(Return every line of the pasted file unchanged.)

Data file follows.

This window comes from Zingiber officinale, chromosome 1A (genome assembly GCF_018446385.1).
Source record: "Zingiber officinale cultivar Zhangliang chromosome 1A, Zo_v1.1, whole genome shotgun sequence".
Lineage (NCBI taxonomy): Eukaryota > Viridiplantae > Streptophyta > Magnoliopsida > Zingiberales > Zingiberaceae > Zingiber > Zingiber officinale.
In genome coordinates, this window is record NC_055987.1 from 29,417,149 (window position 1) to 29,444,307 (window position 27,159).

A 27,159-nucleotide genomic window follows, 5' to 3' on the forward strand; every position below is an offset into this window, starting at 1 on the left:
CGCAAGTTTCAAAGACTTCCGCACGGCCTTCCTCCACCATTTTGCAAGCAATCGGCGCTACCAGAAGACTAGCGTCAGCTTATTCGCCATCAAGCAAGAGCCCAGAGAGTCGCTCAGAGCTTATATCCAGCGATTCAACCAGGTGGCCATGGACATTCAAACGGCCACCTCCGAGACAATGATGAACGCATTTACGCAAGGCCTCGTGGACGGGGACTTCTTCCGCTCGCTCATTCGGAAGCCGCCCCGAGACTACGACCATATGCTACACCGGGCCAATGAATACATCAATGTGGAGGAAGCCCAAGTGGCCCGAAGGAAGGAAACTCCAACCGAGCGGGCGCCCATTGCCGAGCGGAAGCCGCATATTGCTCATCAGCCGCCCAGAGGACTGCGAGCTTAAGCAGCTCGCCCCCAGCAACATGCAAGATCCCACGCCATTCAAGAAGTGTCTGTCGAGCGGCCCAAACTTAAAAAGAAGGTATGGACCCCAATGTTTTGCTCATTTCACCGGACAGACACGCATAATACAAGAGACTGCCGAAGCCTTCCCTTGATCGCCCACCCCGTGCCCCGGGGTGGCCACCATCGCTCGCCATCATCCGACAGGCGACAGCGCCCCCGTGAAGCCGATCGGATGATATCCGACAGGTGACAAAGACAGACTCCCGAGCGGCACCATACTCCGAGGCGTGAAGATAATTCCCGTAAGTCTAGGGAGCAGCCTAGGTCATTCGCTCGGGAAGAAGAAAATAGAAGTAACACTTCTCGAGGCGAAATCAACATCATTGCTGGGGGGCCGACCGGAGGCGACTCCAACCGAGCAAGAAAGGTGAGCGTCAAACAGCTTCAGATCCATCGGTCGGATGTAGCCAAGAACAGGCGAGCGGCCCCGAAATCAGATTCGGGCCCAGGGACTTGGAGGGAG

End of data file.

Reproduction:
This window comes from Zingiber officinale, chromosome 1A (genome assembly GCF_018446385.1).
Source record: "Zingiber officinale cultivar Zhangliang chromosome 1A, Zo_v1.1, whole genome shotgun sequence".
Lineage (NCBI taxonomy): Eukaryota > Viridiplantae > Streptophyta > Magnoliopsida > Zingiberales > Zingiberaceae > Zingiber > Zingiber officinale.
In genome coordinates, this window is record NC_055987.1 from 29,417,149 (window position 1) to 29,444,307 (window position 27,159).

A 27,159-nucleotide genomic window follows, 5' to 3' on the forward strand; every position below is an offset into this window, starting at 1 on the left:
CGCAAGTTTCAAAGACTTCCGCACGGCCTTCCTCCACCATTTTGCAAGCAATCGGCGCTACCAGAAGACTAGCGTCAGCTTATTCGCCATCAAGCAAGAGCCCAGAGAGTCGCTCAGAGCTTATATCCAGCGATTCAACCAGGTGGCCATGGACATTCAAACGGCCACCTCCGAGACAATGATGAACGCATTTACGCAAGGCCTCGTGGACGGGGACTTCTTCCGCTCGCTCATTCGGAAGCCGCCCCGAGACTACGACCATATGCTACACCGGGCCAATGAATACATCAATGTGGAGGAAGCCCAAGTGGCCCGAAGGAAGGAAACTCCAACCGAGCGGGCGCCCATTGCCGAGCGGAAGCCGCATATTGCTCATCAGCCGCCCAGAGGACTGCGAGCTTAAGCAGCTCGCCCCCAGCAACATGCAAGATCCCACGCCATTCAAGAAGTGTCTGTCGAGCGGCCCAAACTTAAAAAGAAGGTATGGACCCCAATGTTTTGCTCATTTCACCGGACAGACACGCATAATACAAGAGACTGCCGAAGCCTTCCCTTGATCGCCCACCCCGTGCCCCGGGGTGGCCACCATCGCTCGCCATCATCCGACAGGCGACAGCGCCCCCGTGAAGCCGATCGGATGATATCCGACAGGTGACAAAGACAGACTCCCGAGCGGCACCATACTCCGAGGCGTGAAGATAATTCCCGTAAGTCTAGGGAGCAGCCTAGGTCATTCGCTCGGGAAGAAGAAAATAGAAGTAACACTTCTCGAGGCGAAATCAACATCATTGCTGGGGGGCCGACCGGAGGCGACTCCAACCGAGCAAGAAAGGTGAGCGTCAAACAGCTTCAGATCCATCGGTCGGATGTAGCCAAGAACAGGCGAGCGGCCCCGAAATCAGATTCGGGCCCAGGGACTTGGAGGGAG